From wireless/basic settings, check the advanced setting box, and select Japan as the regulatory domain. Doing so enables two additional channel width settings, Turbo (40 Mhz) and Dynamic (20/40 MHz), as well as channel 14. As far as I can tell, this is appropriate for Japan. To take advantage of this increased bandwidth, you'll need to set WPA2-AES security. (NOTE: Android seems to need AES+TKIP.) However, if there are many routers in your area, doing so my actually decrease performance, since the needed bandwidth may not be available.

Also, channel 14 is only used for 802.11b in Japan, and should technically be unavailable when enabling only g and/or n. This is not the case, so using channel 14 could cause all your gear to fall back to 11 Mbps b speeds.

Another potential issue is the transmission power. I've read elsewhere that the initial setting of 20 dBm is in excess of Japanese denpa-hou and should be lowered to 10 dBm.
電波強度を下げる
日本の法律に従い、無線LANの送信出力はちゃんと10dBmに下げましょう。(初期設定だと20dBm)
I've been unable to confirm this. I've been passed a link to an MIC page showing that, in the 2.4 GHz range, power needs to be under 35 µV/m. Here is a page on calculations (PDF). Enjoy.

According to wikipedia, 10-15 dBm is around the range of a typical notebook computer's wifi transmitter. In general, it is probably best practice to set the power to the lowest possible level that gets you decent coverage in your area. This not only reduces the chances of unauthorized access to your network, but will also interfere less with your neighbor's wifi.


31 comments:

  1. I have the same router as yours and I did the flash without problem. However port forwarding seems to not work or at least it the settings don't show up after being applied. Any ideas?

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  2. Seems like a lot of trouble when you can just use pfSense.

    I 100% agree with your comment "If you've ever used a Japanese router, then I don't need to explain to you what is wrong with the firmware. Lack of English is over shadowed by the lack of functionality and organization."

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  3. Settings showed up for me, hitting apply, the save...

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  4. It took about 15 minutes or so, most of which was waiting on the router to load firmware and reboot. Would have been much shorter if the latest version was signed/encrypted properly.

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  5. You noted that Android needs AES+TKIP, but my Galaxy S2 is running fine with just AES. I'm guessing you ran into some problems?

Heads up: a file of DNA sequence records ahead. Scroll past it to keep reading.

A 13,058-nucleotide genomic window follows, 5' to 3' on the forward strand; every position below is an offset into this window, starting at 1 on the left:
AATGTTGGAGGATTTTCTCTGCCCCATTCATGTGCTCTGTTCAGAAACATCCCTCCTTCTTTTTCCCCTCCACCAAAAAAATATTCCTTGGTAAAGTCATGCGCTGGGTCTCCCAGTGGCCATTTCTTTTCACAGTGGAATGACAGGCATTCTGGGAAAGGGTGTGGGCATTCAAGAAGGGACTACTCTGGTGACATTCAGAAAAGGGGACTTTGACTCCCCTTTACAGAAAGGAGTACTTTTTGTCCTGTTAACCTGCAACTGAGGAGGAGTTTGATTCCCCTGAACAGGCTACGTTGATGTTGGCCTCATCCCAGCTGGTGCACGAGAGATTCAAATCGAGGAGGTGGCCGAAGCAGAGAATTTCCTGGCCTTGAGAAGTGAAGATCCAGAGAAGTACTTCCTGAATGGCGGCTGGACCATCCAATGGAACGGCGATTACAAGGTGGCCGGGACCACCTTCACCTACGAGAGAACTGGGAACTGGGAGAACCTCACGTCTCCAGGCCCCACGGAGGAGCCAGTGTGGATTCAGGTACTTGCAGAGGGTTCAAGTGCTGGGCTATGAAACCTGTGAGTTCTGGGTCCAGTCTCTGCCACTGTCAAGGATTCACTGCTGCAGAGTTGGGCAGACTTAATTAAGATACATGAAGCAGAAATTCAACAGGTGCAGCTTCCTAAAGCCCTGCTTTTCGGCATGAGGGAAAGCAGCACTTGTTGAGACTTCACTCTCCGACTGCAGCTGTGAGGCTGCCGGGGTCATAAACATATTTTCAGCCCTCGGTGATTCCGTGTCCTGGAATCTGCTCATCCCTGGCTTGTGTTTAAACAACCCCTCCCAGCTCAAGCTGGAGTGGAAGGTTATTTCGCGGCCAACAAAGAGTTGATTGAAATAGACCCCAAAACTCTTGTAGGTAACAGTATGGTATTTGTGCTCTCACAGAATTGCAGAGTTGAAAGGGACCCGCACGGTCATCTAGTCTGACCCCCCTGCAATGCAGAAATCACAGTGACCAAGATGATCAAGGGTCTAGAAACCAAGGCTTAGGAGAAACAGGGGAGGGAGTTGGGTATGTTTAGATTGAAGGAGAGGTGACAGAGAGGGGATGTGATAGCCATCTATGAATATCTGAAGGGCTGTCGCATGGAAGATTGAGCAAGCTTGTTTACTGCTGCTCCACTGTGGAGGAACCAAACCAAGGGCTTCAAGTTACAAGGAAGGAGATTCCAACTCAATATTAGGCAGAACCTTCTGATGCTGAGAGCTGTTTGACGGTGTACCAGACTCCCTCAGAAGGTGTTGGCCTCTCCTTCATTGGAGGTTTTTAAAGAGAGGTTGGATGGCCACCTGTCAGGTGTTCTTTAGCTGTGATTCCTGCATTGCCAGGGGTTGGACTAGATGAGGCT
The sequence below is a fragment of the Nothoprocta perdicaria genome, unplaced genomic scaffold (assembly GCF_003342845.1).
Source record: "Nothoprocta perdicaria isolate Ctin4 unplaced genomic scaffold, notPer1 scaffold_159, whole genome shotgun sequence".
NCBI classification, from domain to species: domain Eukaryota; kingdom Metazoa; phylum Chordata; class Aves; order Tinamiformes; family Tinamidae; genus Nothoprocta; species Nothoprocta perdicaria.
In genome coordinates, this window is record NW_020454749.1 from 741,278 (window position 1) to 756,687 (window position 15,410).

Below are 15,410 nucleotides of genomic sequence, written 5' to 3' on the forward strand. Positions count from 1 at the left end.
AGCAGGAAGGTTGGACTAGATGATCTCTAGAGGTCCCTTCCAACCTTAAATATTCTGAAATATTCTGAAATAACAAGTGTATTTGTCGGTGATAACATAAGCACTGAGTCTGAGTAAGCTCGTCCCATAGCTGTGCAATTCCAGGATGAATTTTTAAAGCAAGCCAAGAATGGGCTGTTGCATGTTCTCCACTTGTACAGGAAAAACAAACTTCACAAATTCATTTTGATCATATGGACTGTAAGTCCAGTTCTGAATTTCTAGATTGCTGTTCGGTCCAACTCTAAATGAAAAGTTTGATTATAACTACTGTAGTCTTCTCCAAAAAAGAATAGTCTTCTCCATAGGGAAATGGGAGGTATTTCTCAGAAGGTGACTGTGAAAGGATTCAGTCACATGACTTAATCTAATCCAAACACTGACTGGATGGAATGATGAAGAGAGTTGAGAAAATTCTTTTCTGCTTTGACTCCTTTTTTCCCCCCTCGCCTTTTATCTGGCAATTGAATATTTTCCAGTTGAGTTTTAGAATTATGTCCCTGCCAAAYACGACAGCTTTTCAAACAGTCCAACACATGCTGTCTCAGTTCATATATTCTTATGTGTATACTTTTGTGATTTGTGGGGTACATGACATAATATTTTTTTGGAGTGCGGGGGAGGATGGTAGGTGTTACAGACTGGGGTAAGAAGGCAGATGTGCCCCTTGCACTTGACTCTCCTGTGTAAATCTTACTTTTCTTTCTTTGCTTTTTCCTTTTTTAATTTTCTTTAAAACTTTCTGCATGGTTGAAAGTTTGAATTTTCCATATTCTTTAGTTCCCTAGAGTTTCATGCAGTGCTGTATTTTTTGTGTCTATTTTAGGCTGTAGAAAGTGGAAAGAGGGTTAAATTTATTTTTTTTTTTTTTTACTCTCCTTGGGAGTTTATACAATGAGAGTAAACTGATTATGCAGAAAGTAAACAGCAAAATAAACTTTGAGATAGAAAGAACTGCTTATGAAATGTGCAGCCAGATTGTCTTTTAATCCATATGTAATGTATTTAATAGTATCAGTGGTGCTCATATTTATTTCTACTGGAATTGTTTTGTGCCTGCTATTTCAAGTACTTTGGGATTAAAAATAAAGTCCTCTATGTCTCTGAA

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  6. Yeah, wouldn't authenticate. just kept throwing up authentication errors. I'm not using a stable build of Android, though (CM9 rc1), so it could have been phone phone.

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  7. Japanese software, middle-ware, firmware, (all of the above) is garbage. Japanese are not required to do any critical thinking at the university level, hence it's crap. 95% of their programmers, have no degrees in computer science, most of them, have some kind degree in English language, History, Economics, and they took a couple A++ test, and studied some html, and they think they can program linux... Seen this first hand, unfortunately I've worked with too many of them... Japanese companies do not fire for incompetence, that's why you read about PS3 getting hacked over and over and over again... The same Todai educated people are still there.. (Yes, Todai teaches by rote learning...)

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  8. any idea where to get the latest stable build? It seems to have been removed from the ddrt website.

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  9. nm, I found it here:


    http://www.dd-wrt.com/site/support/other-downloads?path=others%2Feko%2FBrainSlayer-V24-preSP2%2F2011%2F

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  10. I just got handed a WZR-300HP, but I'm having trouble getting it past the "Incorrect Firmware" Stage. Do you know of any other way to crack the safeguard Buffalo has on the router firmware versions?

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  11. Henry Ashley-CooperNovember 1, 2012 at 5:28 PM

    Got DDWRT installed, thanks for the advice.


    However, I have no idea how to set it up to provide a username and password to the modem. I tried entering the relevant info in PPPoE settings, but I am still stuck without any WAN connection. It reads WAN IP:0.0.0.0 in the top-right corner, so I guess there is an issue between the modem and this router.


    Anyone know what info is required? I am using a NTT fibre optic modem.

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  12. the PPOE is usually an email address and password provided by your ISP. It may have been in a letter you recieved from NTT.

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  13. Of course you need to confirm the PPPoE credentials and make sure you are entering them correctly. Hopefully you copied all that down before wiping the factory firmware.


    Are you sure that the credentials are entered in to the buffalo router? My NTT fiber optic modem is an iP phone adapter and router, so I enter the PPPoE information into it the buffalo router is assigned an address behind the NTT modem/router's NAT.

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  14. Is this one actually supported?

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  15. I actually have a Japanese WHR-G300N and was wondering how I can check the version number so I can flash it with the appropriate firmware from dd-wrt. How can I check the units version number?

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  16. it is usually listed on the bottom of the router near the model number it wall say v2 or similar.